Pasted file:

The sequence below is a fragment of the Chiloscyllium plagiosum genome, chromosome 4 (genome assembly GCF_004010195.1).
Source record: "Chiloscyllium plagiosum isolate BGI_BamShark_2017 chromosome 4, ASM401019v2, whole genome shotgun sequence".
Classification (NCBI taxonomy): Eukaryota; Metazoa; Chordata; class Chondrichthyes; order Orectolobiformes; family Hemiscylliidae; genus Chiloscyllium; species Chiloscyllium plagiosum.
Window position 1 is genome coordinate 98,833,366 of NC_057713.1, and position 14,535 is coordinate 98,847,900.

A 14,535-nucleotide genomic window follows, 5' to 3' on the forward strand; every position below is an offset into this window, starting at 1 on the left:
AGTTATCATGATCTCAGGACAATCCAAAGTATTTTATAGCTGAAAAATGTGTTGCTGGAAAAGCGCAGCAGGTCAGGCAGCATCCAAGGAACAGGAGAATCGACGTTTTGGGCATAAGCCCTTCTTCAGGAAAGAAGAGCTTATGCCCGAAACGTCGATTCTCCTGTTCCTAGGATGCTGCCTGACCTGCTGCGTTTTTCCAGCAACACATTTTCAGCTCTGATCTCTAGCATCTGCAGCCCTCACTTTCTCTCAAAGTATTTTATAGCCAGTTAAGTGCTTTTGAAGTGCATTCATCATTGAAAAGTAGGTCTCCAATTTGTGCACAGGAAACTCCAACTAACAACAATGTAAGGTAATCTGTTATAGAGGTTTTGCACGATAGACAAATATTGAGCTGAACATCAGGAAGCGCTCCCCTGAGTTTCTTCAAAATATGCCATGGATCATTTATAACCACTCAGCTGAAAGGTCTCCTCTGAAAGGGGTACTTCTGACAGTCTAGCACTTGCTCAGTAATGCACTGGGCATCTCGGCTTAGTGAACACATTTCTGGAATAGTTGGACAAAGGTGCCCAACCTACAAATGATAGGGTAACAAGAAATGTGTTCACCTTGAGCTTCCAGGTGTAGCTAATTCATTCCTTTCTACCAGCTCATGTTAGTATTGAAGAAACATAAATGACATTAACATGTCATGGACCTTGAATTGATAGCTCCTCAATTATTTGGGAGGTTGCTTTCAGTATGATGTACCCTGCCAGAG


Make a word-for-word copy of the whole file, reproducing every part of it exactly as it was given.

The sequence below is a fragment of the Chiloscyllium plagiosum genome, chromosome 4 (genome assembly GCF_004010195.1).
Source record: "Chiloscyllium plagiosum isolate BGI_BamShark_2017 chromosome 4, ASM401019v2, whole genome shotgun sequence".
Classification (NCBI taxonomy): Eukaryota; Metazoa; Chordata; class Chondrichthyes; order Orectolobiformes; family Hemiscylliidae; genus Chiloscyllium; species Chiloscyllium plagiosum.
Window position 1 is genome coordinate 98,833,366 of NC_057713.1, and position 14,535 is coordinate 98,847,900.

A 14,535-nucleotide genomic window follows, 5' to 3' on the forward strand; every position below is an offset into this window, starting at 1 on the left:
AGTTATCATGATCTCAGGACAATCCAAAGTATTTTATAGCTGAAAAATGTGTTGCTGGAAAAGCGCAGCAGGTCAGGCAGCATCCAAGGAACAGGAGAATCGACGTTTTGGGCATAAGCCCTTCTTCAGGAAAGAAGAGCTTATGCCCGAAACGTCGATTCTCCTGTTCCTAGGATGCTGCCTGACCTGCTGCGTTTTTCCAGCAACACATTTTCAGCTCTGATCTCTAGCATCTGCAGCCCTCACTTTCTCTCAAAGTATTTTATAGCCAGTTAAGTGCTTTTGAAGTGCATTCATCATTGAAAAGTAGGTCTCCAATTTGTGCACAGGAAACTCCAACTAACAACAATGTAAGGTAATCTGTTATAGAGGTTTTGCACGATAGACAAATATTGAGCTGAACATCAGGAAGCGCTCCCCTGAGTTTCTTCAAAATATGCCATGGATCATTTATAACCACTCAGCTGAAAGGTCTCCTCTGAAAGGGGTACTTCTGACAGTCTAGCACTTGCTCAGTAATGCACTGGGCATCTCGGCTTAGTGAACACATTTCTGGAATAGTTGGACAAAGGTGCCCAACCTACAAATGATAGGGTAACAAGAAATGTGTTCACCTTGAGCTTCCAGGTGTAGCTAATTCATTCCTTTCTACCAGCTCATGTTAGTATTGAAGAAACATAAATGACATTAACATGTCATGGACCTTGAATTGATAGCTCCTCAATTATTTGGGAGGTTGCTTTCAGTATGATGTACCCTGCCAGAG